Headed over to No Name Bowl today as I was curious if the old bed surface from the slide I triggered on Tuesday had faceted already. The slide left a foot of facets when it ran but the bed surface got heated up in the slide and formed a crust capping the facets off. Today the crust was much more fragile and is on it's way to rotting out completely. Surface hoar development was in full gear and the feathers surprisingly did not get laid down by the sun on the ridge out to No Name and was also present on the slope. Climbing out on the SE facing the snow was highly saturated and roller balling in the steeper terrain. Skied on the flank of the old avalanche, which seemed like a no-brainer, there's a few important things to look at when skiing hangfire, first is to make sure the old avalanche cleaned out the slope to the ridge line with nothing hanging above you, second is to determine if something else pulls out will it cross into the old bed surface, and third is keeping close enough to the old bed surface to arrest on it if something was triggered. The slab in thinner snow-pack areas such as No Name seems to be relaxing a bit and maybe starting to rot out, but I'm still not willing to hang it out on a steep N facing slope with no safety net.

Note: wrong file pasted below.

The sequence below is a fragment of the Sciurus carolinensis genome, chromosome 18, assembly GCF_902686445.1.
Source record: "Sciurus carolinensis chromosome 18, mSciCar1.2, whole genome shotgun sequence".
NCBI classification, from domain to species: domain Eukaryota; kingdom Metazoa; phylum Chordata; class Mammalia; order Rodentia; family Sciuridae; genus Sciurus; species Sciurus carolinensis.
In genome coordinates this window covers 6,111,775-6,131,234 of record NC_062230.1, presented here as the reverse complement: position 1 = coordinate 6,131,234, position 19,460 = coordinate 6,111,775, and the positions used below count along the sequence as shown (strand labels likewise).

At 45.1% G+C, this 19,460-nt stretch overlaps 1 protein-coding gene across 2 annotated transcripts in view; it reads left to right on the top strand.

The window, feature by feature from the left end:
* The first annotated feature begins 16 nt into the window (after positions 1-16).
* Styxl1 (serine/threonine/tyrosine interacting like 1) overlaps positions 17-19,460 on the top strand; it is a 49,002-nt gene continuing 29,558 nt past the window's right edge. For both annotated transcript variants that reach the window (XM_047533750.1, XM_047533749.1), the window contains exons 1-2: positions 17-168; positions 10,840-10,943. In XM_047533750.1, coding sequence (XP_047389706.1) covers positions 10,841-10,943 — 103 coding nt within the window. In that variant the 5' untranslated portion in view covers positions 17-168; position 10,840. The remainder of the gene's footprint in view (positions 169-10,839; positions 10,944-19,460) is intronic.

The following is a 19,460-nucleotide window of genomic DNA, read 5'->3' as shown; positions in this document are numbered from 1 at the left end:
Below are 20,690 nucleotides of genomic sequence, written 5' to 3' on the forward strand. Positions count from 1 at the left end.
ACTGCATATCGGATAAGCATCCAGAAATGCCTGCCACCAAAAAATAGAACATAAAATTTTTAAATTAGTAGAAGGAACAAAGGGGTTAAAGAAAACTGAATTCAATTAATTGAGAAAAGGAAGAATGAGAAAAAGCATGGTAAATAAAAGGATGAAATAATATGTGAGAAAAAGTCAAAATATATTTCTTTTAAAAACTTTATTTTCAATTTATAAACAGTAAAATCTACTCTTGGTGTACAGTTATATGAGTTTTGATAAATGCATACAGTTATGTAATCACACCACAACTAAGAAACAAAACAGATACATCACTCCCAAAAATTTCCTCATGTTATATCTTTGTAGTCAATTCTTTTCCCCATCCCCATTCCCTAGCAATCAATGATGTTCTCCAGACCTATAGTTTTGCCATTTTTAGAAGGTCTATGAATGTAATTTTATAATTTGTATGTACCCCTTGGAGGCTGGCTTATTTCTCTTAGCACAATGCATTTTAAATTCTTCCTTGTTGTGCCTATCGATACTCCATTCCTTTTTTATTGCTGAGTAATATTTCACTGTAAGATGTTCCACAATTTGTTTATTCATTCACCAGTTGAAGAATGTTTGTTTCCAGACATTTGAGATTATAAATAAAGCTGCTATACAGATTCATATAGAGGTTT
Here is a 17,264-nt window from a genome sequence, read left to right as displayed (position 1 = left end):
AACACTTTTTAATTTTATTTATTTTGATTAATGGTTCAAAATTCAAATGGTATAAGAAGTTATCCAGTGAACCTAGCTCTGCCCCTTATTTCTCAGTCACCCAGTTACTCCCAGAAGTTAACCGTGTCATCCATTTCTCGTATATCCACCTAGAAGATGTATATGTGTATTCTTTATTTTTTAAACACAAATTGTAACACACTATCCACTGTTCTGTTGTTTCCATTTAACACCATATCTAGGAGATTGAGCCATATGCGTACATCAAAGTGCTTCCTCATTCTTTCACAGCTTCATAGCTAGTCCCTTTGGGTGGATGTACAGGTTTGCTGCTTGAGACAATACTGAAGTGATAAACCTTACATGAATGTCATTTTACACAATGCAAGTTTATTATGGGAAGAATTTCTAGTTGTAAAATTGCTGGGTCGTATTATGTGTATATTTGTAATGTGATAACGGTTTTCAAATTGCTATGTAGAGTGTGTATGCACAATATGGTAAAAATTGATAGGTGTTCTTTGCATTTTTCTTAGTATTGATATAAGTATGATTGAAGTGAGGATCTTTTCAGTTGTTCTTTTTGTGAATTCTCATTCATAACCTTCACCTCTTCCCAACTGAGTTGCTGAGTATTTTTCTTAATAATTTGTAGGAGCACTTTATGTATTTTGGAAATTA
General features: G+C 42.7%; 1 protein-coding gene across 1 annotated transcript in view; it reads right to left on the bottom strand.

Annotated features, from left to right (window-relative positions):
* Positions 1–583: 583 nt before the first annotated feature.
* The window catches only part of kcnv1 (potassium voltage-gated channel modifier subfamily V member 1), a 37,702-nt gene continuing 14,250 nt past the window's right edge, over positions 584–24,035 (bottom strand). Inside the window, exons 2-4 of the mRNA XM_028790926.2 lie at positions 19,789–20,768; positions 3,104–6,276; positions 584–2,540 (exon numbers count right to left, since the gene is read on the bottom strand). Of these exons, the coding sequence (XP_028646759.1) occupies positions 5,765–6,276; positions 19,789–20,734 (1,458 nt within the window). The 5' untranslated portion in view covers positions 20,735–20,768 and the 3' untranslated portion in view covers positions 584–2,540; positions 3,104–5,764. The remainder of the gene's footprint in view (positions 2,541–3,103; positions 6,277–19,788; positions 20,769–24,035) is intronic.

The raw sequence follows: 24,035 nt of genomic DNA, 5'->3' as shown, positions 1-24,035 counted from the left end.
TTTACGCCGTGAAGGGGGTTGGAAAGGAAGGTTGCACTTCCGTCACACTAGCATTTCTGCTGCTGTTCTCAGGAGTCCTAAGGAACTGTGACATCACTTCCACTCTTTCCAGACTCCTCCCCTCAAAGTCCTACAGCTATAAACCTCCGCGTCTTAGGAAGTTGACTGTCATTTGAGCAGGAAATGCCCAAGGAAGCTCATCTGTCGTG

Photos: surface hoar an the ridge line, old avalanche off Scotts Bluff, and a better look at the old slide in No Name Bowl
Even though allot of slopes have been skied I'm still considering high elevation, N facing, steeps slopes that have not slid as being in the considerable range, moderate everywhere else.